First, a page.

Number 7 (which is one of the first tell-tale signs because it is immediately noticeable) is not only used to hide the fact that the person(s) running this operation are probably doing so from a laptop out of their bedroom or kitchen table (or worse, dorm-room) and don’t really want to expose themselves for (what will be discovered later as) obvious reasons, but also goes to show that the whole is setup is generic, amateurish, and the person behind it doesn’t really care. They hired a cheap (this is the general motive with these people) “web-designer” who uses and recycles the one template – which some cheaply available stock images – that they use for all their “webdesign” work, or bought a cheap “corporate-like” template (this is another thing, those websites usually try to create the impression that they are a legit and respectful business by mimicking the style and layout that had become associated with “corporate” websites) from one of the many webdesign marketplaces. The content is also generic, vague and full of ridiculous claims without actually telling something, as you have pointed very well in your post.

    And a couple more tell-tale signs, in my opinion:
    1) Be wary of websites with some kind of “quote-calculator”, especially instant-one to which one has to feed the document alongside some basic details that will be fed into the all-mighty automated system that will choose the “best” translators (code name for sending mass email to everyone listed on the required language pair) based on some superficial and questionable criteria, thus eliminating the core value that such company should offer to the buyer, the expertise of professional managing a translation project from start to finish. Those brokers trade in words by the bulk so the word count is all they need before sending inquires, while a professional practice or practitioner will usually be interested to speak with the translation buyer, learn a little about their business, their needs for this particular project (and in general) before quoting, and then will proceed to offer consultation and suggest an effective workflow (if this is a rolling or a more complex project).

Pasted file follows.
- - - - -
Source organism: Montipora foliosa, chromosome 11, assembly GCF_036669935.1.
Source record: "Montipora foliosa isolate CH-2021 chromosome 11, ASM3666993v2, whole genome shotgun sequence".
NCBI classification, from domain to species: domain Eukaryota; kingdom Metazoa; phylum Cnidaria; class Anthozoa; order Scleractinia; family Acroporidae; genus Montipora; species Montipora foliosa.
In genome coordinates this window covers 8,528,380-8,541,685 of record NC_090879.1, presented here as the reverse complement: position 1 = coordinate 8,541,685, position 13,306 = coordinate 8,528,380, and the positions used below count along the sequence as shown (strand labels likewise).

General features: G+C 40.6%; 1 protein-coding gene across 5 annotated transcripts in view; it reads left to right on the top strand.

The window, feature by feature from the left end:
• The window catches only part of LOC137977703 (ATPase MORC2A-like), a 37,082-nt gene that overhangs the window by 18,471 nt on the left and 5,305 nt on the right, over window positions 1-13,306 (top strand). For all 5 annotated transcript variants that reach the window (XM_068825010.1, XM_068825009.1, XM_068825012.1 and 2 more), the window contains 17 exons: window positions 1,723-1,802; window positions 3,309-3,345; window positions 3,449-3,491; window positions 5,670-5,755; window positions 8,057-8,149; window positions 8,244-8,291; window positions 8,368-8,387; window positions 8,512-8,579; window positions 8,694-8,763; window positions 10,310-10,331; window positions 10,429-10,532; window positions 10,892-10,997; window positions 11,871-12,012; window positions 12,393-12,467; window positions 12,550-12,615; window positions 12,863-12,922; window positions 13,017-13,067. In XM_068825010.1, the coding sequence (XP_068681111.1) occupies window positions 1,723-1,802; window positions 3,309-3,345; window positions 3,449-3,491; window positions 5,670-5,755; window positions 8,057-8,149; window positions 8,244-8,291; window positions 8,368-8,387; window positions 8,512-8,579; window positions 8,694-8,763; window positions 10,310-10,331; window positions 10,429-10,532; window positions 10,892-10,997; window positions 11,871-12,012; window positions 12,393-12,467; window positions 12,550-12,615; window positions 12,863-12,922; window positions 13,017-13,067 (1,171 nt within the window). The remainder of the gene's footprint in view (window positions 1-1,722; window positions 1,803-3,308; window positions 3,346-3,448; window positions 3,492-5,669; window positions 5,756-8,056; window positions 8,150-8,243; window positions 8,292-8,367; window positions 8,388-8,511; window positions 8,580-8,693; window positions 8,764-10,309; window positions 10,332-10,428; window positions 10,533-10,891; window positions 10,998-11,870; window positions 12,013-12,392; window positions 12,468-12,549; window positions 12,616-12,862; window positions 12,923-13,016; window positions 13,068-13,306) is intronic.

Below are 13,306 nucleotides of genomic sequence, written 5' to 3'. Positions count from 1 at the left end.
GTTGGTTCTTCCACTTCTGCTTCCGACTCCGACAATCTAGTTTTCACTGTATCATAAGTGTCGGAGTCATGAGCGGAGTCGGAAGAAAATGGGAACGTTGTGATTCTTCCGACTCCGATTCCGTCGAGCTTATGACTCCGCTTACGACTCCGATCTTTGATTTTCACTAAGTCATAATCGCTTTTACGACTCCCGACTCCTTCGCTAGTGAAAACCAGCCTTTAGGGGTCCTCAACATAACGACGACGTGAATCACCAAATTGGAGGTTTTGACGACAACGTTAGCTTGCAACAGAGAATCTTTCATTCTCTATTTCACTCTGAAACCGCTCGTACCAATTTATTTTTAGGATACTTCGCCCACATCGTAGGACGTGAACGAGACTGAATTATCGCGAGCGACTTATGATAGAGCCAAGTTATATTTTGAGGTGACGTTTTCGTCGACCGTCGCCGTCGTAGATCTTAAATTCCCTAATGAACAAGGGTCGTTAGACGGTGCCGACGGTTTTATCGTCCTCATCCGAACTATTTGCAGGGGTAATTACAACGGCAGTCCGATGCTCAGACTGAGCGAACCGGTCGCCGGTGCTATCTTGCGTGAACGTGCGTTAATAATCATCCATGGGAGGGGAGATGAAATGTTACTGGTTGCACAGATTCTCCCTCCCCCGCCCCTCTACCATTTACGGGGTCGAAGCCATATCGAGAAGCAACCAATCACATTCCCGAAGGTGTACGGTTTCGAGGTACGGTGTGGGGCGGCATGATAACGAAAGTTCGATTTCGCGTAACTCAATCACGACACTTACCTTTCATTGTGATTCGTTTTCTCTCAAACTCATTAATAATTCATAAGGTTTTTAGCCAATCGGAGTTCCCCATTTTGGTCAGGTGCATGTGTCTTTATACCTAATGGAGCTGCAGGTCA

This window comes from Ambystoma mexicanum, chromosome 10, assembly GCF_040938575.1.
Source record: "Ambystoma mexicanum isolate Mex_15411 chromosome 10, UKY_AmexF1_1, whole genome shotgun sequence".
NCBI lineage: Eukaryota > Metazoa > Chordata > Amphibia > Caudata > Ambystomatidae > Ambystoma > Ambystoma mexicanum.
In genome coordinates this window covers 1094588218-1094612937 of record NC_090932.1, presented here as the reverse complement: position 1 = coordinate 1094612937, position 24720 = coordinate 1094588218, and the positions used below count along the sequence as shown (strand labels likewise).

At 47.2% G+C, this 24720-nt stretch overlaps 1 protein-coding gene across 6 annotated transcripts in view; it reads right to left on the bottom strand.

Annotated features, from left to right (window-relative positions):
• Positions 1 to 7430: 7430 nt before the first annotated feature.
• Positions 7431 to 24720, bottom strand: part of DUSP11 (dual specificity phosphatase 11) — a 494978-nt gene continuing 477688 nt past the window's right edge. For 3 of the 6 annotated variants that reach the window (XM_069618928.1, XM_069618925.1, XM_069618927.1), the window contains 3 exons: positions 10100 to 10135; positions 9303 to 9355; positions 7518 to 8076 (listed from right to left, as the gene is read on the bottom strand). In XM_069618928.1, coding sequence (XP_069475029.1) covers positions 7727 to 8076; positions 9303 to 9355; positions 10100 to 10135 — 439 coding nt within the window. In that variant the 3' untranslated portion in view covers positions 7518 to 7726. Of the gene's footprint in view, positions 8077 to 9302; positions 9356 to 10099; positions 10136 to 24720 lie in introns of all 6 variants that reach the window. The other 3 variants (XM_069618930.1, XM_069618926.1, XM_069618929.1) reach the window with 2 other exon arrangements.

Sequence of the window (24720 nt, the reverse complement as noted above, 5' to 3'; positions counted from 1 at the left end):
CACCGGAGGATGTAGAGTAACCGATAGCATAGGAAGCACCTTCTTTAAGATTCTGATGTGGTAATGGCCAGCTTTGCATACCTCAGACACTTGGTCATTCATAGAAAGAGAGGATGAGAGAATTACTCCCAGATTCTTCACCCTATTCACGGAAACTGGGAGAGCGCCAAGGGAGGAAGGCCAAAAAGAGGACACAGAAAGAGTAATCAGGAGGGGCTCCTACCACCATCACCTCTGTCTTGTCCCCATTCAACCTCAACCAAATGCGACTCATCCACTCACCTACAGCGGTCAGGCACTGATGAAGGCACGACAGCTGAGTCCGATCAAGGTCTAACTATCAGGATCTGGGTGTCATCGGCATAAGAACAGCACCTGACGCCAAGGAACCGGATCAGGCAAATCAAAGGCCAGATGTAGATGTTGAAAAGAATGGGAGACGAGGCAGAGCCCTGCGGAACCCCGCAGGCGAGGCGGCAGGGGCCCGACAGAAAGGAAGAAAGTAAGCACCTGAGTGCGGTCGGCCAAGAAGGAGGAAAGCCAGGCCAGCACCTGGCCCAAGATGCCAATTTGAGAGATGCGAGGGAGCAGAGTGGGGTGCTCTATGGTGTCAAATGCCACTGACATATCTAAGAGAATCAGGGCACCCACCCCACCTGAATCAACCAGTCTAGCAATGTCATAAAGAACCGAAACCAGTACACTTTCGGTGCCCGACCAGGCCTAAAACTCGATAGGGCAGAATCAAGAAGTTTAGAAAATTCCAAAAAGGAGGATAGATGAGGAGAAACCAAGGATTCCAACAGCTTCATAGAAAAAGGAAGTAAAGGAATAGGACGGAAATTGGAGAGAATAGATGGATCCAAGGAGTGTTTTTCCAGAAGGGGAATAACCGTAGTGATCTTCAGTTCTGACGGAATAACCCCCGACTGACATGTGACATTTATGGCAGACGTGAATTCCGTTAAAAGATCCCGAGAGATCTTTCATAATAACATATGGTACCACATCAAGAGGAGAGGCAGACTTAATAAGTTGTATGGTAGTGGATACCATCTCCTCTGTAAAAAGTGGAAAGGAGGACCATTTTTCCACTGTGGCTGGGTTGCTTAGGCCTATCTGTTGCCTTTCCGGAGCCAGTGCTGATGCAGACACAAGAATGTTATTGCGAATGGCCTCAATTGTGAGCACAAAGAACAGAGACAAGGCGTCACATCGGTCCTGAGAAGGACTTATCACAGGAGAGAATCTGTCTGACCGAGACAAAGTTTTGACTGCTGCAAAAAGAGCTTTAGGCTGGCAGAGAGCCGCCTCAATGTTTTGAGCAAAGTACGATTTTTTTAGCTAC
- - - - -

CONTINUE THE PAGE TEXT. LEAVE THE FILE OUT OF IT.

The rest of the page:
2) Be wary of company websites with a generic blog – the type filled with short, generic, vague, pointless articles that go round-and-round without actually saying anything because they are just habitats for keywords to to support the SEO effort for luring naive and gullible translation buyers into their trap.

    These blog articles are usually filled with generic content such as why it is important to choose a translation provider just like them, how magical the technology that this particular company just happens to use really is, some random generic top 5 to 10 lists, and stories of contrived case-studies about how this company helped translate the entire content of the Library of Congress overnight into 27 languages, while saving their – fully satisfied, of course – client a ton of money in the process, and all along singing their own praise, emphasizing how they, with their “can do” attitude, tackled the daunting task head first and worked around the clock (and not the imaginary translators who worked on this imaginary task) to make sure that everything is running smoothly and on schedule.

    The average translation buyer is usually at disadvantage due to lack of knowledge about the translation process and often about what they (the buyer) even need when it comes to translating (a very general term without context). Those unscrupulous operations just exploit this.


  13. @Shai

    Another telltale sign that a translation agency is a fake is when you click on the “Contact us” button and instead of finding out where the “agency” is located and who are the people running it, you have to leave information about yourself and what kind of translation you need.

    Some of these outfits simply don’t have information identifying them, such as address, on their site at all. They may have a telephone number or a P.O. box there, but just because the phone number is located in US or England does not mean that that is where the outfit is in fact located.


    • Very true Steve, and to compensate for the lack of any identifying details, the Contact Us page is usually plastered with stock images of fancy office buildings to give the appearance of legitimacy in an attempt to mislead others into trusting them.

      These outfits target those who don’t know any better or don’t care.
      Their only positive contribution is that they work quite hard on educating some future clients of professional practices and practitioners.


  14. Translationethics blog had recently a nice post about the tactic that some translation agencies use: in addition to putting pretty pictures on their website (not just sexy young people, but also flowers and even cute children with doggies), they rent a P.O. Box address in New York or Paris for a few dollars a year and pretend that that’s where there office is located, while in reality they are somewhere in one of the poorest countries on this planet with much cheaper office rents.


    • Interesting read, indeed.
      There is without a doubt a very strong inverse correlation between the characteristics described in your post and the above referenced TranslationEthics article and the trustworthiness and quality of a certain company.